Scientists at the University of Southampton are launching an innovative study to prevent the growing number of bacteria resistant to antibiotics.
Dr. Jaimie Ellis, a sociologist and research fellow at the Faculty of Health Sciences, is launching a study to find out the rationale that people have for why they use antibiotic medication, and how they use it.
Dr. Ellis’ research comes at a time when antibiotic-resistant strains of bacteria, such as MRSA, are on the increase – with the World Health Organisation (WHO) warning that effective antibiotic medication could be rendered useless by 2050.
Antibiotics have been a prevalent part of modern healthcare since Scottish scientist Alexander Fleming discovered penicillin in 1928.
Talking to the Daily Echo, Dr. Ellis warned that growing resistance to antibiotics could mean that common conditions such as the common cold, coughs, throat or ear infections could eventually become fatal.
The NHS have previously warned of the consequences of inappropriate uses and prescription of antibiotics as part of European Antibiotic Awareness Day. Where conditions such as the common cold should not be treated with antibiotics, because these are viral infections – not bacterial ones.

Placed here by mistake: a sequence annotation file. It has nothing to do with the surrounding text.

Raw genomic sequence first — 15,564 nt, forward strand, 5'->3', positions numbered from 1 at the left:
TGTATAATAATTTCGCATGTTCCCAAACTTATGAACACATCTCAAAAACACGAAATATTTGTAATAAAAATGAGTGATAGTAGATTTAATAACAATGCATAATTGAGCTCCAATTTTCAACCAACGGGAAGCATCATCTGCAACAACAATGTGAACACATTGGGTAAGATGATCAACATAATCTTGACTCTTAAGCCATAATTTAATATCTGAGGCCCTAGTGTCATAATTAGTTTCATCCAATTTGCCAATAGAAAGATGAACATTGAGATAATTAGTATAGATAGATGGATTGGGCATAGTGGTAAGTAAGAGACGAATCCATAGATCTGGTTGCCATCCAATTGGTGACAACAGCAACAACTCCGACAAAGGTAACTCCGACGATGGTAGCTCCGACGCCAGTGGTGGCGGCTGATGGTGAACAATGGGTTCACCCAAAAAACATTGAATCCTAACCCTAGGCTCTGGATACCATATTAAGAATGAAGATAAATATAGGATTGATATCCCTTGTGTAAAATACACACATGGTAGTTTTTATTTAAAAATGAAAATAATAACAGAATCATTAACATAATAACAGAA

She told the Echo
We need to act and preserve the effectiveness of the antibiotics we have now – so they can be given to the people who need them most such as the elderly, the young or people with underlying health conditions and also to ensure they are effective when they are used to protect after surgery, chemotherapy and child birth.
Dr. Ellis’ research examines how doctors, family members, friends, social networks and websites on the internet influences people to take medication. She clarified the importance of the study by specifying that
Understanding people’s decision making processes, and their understanding of antibiotic resistance will be an important step forward in helping to tackle antimicrobial resistance. We want to get a variety of views from people of all ages.
Anyone prescribed with medication for a cough, cold, chest infection, ear infection, or throat infection in the past few months can help Dr. Ellis by participating in this study. If you are interested in taking part, contact Dr. Ellis on 023 8059 7776 or email J.Ellis@soton.ac.uk.